Stephen Tracy: I mean, the first thing I would say is just, it's that, and again, to not sound like a cliche, but it's a journey and I think we care very deeply about it. And yet I also feel like we try to be harsh critics of ourselves and acknowledge that we're not the world's most sustainable company or that these... And also just that these words have become overused to the point where there's skepticism around what companies mean when they say these things. So for us, and without going into all the detail, I think it's really hard. I think you're almost talking about changing, like the culture of the way we do business and the whole culture we live in.
Stephen Tracy: So we start with, if we're going to do it well, we have to make sure that internally within Keap, as a small company, that we have a culture of thinking differently about this stuff. I think our biggest guiding idea is that humans broke things. We are part of nature, like I really believe that, but I think some of the things we've designed are unnatural in the ways they behave. So like plastics, they take millions of years to break down. That's not something that nature would generally support because, in a small environment, it would end up destroying, like if something in a pond started creating a plastic like product, it would kill the pond, and that would be the end of that experiment of nature creating a plastic like product. But humans, we've broken these cycles that the planet has existed on.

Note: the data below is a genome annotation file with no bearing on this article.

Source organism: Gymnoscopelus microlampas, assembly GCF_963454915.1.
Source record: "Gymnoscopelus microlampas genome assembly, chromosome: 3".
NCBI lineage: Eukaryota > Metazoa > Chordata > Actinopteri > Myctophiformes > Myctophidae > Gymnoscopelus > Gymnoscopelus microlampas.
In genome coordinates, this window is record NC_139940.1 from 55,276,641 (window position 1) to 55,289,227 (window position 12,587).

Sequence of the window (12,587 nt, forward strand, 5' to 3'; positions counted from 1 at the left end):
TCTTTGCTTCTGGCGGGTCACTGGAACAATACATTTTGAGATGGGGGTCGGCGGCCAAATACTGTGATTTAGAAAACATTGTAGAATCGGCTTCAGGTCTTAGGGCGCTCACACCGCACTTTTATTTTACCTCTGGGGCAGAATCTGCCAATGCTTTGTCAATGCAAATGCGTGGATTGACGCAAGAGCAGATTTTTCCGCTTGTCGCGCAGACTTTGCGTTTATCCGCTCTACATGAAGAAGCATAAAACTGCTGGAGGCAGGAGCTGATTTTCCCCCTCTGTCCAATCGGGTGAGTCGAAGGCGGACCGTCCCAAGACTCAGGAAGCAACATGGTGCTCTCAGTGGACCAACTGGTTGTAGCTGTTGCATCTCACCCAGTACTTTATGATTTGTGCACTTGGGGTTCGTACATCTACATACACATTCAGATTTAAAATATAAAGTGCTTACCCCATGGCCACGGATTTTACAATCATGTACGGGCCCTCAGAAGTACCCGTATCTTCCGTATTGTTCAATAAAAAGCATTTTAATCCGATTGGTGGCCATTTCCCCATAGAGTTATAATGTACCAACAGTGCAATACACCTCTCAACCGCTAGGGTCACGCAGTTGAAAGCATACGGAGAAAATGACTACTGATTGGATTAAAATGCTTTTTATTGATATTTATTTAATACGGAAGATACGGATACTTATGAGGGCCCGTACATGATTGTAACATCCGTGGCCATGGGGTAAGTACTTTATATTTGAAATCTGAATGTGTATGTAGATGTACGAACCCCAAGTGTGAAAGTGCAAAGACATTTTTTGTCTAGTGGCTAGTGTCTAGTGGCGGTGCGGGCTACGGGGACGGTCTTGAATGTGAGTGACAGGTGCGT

Stephen Tracy: So we really try and come and think about it. What does it mean to run a company in a natural way where, as best of possible, we can think about ourselves as part of our local ecosystem, part of our global ecosystems. And some very clear principles come out of that. Which I mean, hopefully people have begun to hear about. One of them is that nature generally doesn't have a concept of waste. So in nature, everything that you can call a waste product will actually be like the starting point for another process. So that's the whole idea of circularity and cyclicality within nature. Especially with, we've not yet expanded to any other product, and I think that's partly because we really care about trying to perfect and experiment with these ideas.